Oxford, Ohio 45056
(513) 529-1950 fax
OXFORD, Ohio -- The Miami University board of trustees today voted
unanimously to change the university's athletic nickname to RedHawks effective
The resolution calls on trustees to also adopt the Miami Indian head
design, based on the portrait by artist John A. Ruthven as a logo of the
university and directs President James Garland to undertake appropriate
measures to effect the resolution.
The board thanked Dr. Phillip Shriver, president emeritus, and the
Athletic Nickname Selection Committee for their work in reviewing ideas for the
nickname from many loyal alumni, faculty, staff, students and fans of
The committee had reviewed 3,000 nickname suggestions (700 different
In a separate resolution of appreciation, the board honored Shriver for 50
years of teaching. The trustees "proudly applaud Dr. Shriver for his vast
achievements in the classroom and his influence over thousands of students
during the past 50 years, all the while showing us his patience, his enjoyment,
his humor and his love."
The trustees also took the following action:
salary surveys conducted more than a year ago, will reduce the number of job
titles by 55 percent and the number of pay grades from 15 to 12. According to
Edward J. Demske, senior vice president for finance and university services,
the pay grades will be a modified broad-band system in which each band will
contain two zones that will provide more flexibility and growth in positions
than the current system.
The new pay plan will cover more than 1,500 staff members. Though the
final cost projections are not yet available, due to some minor adjustments
that still need to be made, Demske projects that the adjustment pool will be
approximately 2 percent of the current classified staff salary pool.
The new plan should be in place by the fall. All raises will be
retroactive to July 1996. The board also directed Demske to work with the
American Federation of State, County
and Municipal Employees, which represents about half of all classified
employees, to implement the plan for its members.
Hamilton and Middletown campuses. These include fees for admission,
application, career planning and placement, facility rentals, graduation and
The fees generally are of two types, Demske said. Some, such as the
application fee, apply uniformly to all students at a particular time in their
Miami career. Other fees, such as those for the Student Health Center, are
assessed based on the services provided.
basketball game tickets, football and men's basketball (combination game
tickets), ice hockey game tickets, women's basketball tickets, and basketball
The recommendation to change prices came from Intercollegiate Athletics.
The new fees will begin with the 1997-98 basketball and ice hockey
Many categories of season tickets for men's basketball will increase by
$10. General public tickets will go from $75 in 1996-97 to $85 in 1997-98.
Tickets for faculty and staff will now cost $75, from $65 in 1996-97. Senior
citizen prices will increase to $75. The group rate tickets, used for business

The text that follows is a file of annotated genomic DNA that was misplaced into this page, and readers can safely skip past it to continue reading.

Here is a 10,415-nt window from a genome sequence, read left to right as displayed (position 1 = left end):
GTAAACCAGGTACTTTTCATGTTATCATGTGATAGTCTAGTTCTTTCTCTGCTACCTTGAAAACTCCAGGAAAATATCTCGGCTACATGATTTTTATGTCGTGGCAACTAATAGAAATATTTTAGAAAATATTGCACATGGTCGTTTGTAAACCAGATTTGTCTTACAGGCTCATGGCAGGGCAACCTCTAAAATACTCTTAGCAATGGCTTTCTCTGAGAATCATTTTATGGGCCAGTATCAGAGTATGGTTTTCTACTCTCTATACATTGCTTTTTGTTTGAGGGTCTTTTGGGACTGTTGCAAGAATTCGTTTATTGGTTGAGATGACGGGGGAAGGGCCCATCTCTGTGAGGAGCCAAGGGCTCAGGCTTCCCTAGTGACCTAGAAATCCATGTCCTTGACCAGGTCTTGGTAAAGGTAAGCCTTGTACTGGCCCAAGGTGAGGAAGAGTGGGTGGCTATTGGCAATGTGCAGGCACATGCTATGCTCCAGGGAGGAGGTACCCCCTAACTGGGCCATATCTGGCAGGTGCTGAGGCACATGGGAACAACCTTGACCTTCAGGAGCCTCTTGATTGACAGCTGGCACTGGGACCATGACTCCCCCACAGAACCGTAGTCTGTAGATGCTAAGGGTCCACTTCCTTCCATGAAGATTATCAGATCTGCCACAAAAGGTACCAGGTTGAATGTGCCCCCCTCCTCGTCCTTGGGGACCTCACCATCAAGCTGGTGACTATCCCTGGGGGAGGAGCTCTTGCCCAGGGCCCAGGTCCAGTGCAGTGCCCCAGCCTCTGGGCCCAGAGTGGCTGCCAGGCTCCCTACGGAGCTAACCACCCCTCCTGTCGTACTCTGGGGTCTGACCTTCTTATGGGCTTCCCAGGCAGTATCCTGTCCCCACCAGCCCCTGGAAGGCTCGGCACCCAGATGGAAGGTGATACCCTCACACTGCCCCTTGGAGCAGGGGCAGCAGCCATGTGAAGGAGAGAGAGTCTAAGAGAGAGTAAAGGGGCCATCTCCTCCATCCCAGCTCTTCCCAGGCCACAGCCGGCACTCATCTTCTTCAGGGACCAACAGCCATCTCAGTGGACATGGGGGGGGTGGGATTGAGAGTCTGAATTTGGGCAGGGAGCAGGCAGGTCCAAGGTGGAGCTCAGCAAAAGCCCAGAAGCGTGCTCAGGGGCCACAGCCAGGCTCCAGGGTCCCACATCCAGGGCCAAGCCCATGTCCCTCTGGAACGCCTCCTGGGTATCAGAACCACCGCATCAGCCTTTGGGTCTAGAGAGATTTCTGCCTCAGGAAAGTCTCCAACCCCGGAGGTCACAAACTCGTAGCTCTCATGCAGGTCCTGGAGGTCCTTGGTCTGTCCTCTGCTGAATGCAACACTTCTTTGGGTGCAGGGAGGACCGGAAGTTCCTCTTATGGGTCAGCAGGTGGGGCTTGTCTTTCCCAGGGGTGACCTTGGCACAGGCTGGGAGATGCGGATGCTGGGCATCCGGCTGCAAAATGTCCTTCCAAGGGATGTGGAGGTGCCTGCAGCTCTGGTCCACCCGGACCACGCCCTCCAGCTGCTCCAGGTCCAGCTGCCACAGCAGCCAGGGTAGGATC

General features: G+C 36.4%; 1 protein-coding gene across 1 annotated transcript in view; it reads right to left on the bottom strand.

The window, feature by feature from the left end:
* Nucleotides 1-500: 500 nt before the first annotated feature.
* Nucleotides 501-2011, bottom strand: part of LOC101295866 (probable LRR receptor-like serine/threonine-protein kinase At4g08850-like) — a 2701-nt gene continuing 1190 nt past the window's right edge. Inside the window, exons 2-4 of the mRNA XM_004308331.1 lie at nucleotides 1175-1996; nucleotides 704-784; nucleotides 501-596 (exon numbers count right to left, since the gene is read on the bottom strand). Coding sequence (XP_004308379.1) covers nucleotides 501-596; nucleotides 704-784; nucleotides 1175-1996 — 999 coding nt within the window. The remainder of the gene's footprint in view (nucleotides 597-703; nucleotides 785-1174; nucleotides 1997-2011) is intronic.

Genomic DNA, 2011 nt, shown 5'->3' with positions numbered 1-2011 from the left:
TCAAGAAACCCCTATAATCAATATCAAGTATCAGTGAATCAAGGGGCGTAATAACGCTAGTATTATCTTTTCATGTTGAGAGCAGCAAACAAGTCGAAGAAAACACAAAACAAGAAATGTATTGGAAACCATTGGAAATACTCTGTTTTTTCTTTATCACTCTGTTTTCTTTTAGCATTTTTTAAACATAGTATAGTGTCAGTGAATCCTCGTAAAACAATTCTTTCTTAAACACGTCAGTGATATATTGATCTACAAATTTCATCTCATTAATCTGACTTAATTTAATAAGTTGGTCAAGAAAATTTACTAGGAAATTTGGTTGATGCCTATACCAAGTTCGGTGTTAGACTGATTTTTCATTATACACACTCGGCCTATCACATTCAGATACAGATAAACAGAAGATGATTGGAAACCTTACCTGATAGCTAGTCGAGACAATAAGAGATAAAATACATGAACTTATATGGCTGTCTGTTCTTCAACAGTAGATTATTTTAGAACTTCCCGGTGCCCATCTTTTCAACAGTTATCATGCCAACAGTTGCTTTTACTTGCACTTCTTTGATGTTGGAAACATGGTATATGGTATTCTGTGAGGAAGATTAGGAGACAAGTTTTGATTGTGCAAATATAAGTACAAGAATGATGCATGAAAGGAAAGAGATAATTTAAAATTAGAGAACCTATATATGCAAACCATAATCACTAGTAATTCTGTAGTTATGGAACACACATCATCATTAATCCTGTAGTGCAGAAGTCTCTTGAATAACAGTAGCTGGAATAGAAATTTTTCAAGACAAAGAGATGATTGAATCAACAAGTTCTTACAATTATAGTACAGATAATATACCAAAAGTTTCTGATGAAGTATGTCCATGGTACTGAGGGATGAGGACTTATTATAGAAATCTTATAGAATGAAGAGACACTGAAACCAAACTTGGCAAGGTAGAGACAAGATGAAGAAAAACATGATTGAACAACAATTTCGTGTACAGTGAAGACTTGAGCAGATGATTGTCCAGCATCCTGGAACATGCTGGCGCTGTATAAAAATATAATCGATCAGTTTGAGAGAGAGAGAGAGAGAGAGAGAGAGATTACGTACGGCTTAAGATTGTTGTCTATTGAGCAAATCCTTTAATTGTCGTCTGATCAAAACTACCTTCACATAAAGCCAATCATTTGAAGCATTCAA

promotion, will be discontinued. Prices for the mini-package will remain the
Trustees also heard a presentation from Peter Miller, senior director for
auxiliary services and university dining, on the various program reviews
undertaken by the individual units of Housing, Dining and Guest Services.
These reviews were all favorable and pointed out that the staff in each
of these areas is responsive to its customers and strives to provide high
quality products and services at a reasonable cost.
Miami's dining program was judged to be one of the premier college and
university food services in the nation. Although Miller thanked all of his
staff, he reminded them that in their business, "They are only as good as the
last meal served."
Demske also discussed the status of the state budget for fiscal year 1998.
Both the executive and house versions of the budget recommended a $1.6 million
or 2.8 percent increase, as compared to the Ohio Board of Regents'
recommendation of a $3.2 million or 5.5 percent increase as an appropriate
contribution toward increasing support on the Oxford campus.
The original recommendation of the Board of Regents would have permitted
the Oxford campus to raise tuition $360 per year. The executive budget had a
tuition cap of 4 percent, with 1 percent assigned for student financial aid,
He pointed out that just applying a CPI adjustment of 2.7 percent to the
Oxford budget for salaries, benefits and operating budgets would require a $5.5
million increase. When these are combined with commitments to increase faculty
and staff salaries to appropriate market levels, mandated expenditures and
program needs, the Oxford campus' cost estimates increase between $10 and $11.3
The revenue, still undetermined at this point, would have an increment on
the low side (executive and house version) of $8.1 million to $12.1 million, as
outlined in the Regents' proposal, he said.
Demske expressed his hope that the Senate will add funds to the state
Board member Sister Jean Patrice Harrington urged that the Senate
eliminate the fee cap and rely on individual Boards of Trustees to make the
appropriate judgments on fees since they have the best knowledge of each
individual campus' circumstances.